3. Your Pocket (Back?) Size
This is crucial. For ladies, they can easily have their devices tucked away in any compartment of their complicated purses and handbags. For us men, you have to look at your back pocket and whether your device can fit in comfortably not to attract the wrong eyes that won’t hesitate to help keep your device when you’re not looking their way.
I’ve overheard conversations where people allude to their “phablets” not fitting in their trouser pockets. As much as it seems silly, you won’t want to overlook this.
4. The Technology Behind The Display
You’ve surely wondered why all manufacturers are in a rush to release 1080p HD displays with their next generation of flagship devices. HTC has done it already with the HTC Butterfly J (the Japanese equivalent of the HTC Droid DNA) which has a resolution of 1080 X 1920 pixels (440 ppi), LG too has not been left behind and insider reports point to South Korean giant Samsung also working round the clock to ensure HD versions of its famed AMOLED displays go into mass production before the start of 2013 and probably feature in their 2013 flagship Galaxy S device, the S IV and the next phablet too.
There is also LCD, WXVGA, VGA, QVGA, OLED, TFT, IPS, PLS and many other terms used to describe the technologies that are used in the production of displays. Take your time to know each one of these technologies, what it brings to the smartphone and how it will affect your experience with your device. A good example is the PenTile display found on the Galaxy S III and the upgrade the screen got in the Galaxy Note II. While to most users both screens look just the same there’s actually a difference. The more you know about it the better. Most smartphones today offer almost the same specifications and the technology behind the display could be a real game changer.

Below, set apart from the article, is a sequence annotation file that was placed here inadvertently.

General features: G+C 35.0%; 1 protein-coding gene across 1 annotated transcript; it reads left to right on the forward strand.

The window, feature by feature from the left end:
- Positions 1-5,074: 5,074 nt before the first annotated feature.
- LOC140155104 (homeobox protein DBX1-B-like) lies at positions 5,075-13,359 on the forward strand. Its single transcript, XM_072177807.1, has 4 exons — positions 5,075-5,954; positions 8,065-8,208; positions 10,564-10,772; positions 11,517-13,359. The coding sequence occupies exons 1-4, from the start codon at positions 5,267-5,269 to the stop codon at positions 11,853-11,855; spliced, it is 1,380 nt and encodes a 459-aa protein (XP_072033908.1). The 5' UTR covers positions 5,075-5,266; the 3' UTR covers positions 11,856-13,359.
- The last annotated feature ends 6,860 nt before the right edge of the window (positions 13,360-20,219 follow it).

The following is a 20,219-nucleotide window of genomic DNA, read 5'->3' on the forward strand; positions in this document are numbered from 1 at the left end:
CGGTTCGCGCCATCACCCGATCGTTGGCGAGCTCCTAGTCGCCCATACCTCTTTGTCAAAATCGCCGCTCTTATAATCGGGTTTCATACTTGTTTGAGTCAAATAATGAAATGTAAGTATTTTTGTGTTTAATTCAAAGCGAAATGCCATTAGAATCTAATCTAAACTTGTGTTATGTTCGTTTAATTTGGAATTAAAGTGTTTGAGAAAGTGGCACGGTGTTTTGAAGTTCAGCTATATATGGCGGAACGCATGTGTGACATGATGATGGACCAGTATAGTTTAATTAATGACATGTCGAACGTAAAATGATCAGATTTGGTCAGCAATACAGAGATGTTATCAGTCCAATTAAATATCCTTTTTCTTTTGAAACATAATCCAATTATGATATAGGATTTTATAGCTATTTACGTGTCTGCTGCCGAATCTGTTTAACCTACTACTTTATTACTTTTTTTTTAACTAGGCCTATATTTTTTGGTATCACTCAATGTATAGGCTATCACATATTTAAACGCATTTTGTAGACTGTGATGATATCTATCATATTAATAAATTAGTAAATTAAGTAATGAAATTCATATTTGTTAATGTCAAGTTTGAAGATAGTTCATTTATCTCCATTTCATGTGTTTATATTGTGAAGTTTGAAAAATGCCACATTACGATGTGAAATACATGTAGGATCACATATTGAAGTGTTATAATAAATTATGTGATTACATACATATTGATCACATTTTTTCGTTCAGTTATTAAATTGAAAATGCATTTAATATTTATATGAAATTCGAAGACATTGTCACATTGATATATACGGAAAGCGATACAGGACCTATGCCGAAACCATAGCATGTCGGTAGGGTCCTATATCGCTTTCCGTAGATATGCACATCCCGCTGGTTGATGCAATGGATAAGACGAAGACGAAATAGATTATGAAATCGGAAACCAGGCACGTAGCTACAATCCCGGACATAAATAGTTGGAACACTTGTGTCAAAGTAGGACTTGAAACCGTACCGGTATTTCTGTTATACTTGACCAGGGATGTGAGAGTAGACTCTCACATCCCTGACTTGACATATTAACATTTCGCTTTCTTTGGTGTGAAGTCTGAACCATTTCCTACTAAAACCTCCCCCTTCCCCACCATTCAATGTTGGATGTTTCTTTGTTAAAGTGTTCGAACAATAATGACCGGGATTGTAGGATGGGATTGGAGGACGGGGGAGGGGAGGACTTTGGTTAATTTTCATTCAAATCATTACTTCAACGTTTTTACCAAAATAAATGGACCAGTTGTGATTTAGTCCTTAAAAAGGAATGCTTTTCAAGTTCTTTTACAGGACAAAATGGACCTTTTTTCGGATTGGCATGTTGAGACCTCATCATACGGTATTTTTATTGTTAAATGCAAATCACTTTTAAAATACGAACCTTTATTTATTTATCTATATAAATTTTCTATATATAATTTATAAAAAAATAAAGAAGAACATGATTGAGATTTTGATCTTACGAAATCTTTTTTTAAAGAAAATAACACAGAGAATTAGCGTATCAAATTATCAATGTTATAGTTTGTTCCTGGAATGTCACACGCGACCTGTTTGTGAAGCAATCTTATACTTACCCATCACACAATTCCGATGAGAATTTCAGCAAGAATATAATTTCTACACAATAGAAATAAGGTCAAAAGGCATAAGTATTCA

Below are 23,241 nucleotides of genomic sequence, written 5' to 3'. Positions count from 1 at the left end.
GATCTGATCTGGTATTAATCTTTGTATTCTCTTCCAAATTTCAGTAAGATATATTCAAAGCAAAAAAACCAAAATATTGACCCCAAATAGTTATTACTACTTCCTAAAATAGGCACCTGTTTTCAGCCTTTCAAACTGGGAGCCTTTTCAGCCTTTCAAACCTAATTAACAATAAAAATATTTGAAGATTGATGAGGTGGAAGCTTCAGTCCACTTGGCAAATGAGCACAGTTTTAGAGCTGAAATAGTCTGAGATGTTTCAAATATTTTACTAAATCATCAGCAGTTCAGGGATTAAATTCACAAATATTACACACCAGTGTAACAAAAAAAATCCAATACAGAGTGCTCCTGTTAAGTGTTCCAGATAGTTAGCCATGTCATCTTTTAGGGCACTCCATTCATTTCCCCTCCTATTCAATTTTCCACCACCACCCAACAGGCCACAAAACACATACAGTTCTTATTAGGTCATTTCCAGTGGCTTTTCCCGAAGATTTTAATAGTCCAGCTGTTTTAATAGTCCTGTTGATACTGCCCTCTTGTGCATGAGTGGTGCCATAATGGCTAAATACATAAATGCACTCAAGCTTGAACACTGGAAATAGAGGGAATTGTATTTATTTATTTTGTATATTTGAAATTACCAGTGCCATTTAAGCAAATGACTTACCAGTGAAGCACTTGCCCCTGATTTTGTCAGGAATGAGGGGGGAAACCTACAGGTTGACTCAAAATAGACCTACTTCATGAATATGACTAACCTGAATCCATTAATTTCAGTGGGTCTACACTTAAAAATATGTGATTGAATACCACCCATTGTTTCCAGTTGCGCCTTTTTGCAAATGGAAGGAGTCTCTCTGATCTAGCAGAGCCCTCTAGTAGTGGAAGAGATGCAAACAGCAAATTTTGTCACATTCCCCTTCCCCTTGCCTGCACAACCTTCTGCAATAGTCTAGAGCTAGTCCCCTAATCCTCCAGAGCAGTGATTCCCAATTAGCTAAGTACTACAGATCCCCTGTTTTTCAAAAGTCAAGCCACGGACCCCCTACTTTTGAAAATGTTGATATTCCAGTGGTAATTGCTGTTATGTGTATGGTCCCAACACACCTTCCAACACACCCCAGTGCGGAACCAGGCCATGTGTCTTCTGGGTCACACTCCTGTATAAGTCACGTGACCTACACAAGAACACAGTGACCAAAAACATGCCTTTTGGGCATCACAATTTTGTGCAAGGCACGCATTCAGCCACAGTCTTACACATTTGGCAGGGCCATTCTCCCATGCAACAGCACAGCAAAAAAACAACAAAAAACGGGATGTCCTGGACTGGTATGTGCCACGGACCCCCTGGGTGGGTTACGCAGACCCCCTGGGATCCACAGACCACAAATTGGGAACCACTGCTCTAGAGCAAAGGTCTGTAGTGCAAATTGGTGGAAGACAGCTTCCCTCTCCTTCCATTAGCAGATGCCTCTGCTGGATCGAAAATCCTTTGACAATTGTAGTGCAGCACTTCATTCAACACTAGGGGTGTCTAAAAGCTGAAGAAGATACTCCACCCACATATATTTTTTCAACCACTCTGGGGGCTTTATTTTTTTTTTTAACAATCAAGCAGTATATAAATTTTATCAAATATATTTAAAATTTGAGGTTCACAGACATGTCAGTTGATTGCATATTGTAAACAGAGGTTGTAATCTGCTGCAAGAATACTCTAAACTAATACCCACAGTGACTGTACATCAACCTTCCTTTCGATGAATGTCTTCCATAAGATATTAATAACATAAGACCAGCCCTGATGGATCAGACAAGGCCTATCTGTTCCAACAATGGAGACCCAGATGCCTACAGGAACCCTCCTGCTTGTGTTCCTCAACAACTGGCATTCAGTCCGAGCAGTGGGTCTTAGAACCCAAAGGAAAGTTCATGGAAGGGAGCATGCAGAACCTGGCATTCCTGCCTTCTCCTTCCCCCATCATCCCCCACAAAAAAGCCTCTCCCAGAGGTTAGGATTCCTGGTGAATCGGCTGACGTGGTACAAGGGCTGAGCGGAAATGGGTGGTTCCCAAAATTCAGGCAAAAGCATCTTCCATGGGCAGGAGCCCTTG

5. Pixel Density
Apple’s “retina display” is the darling of the tech press. You’ve probably wondered why there’s a lot of fuss about devices with retina display. Well it is because of the pixel count. The more they pack per inch the better. The newly launched Nexus 10 tablet beats everyone hands down when it comes to screen resolution. But the Nexus 10 is a tablet what about smartphones that we are focusing on? The retina display on the iPhones (4, 4S and 5) is one of the crispiest displays. Many Android smartphones too are really trying and are coping up well with the competition. My darling here is the Lumia 920 from Nokia (has a screen resolution of 768 X 1280 i.e 332 ppi). I’ve never used the device but the early reviews have left no doubt that it stands tall at the top of the table with the rest of the best displays.
6. Your Wallet Size
A large display with a high pixel density and the best display technology obviously costs a lot to manufacture. Those manufacturing costs and the other costs incurred in research and development (heard of the hard work Samsung is putting in making sure there are AMOLED HD displays?) will surely be passed on to you the consumer meaning that a device with a very good display will also set you back some good amount of money. Your wallet must be able to rise up to the occasion. The bigger the better. Size does matter as I said before. And it is costly too.
Feel free to join in the discussion. What do you consider when deciding on the screen size of your next (or first) smartphone?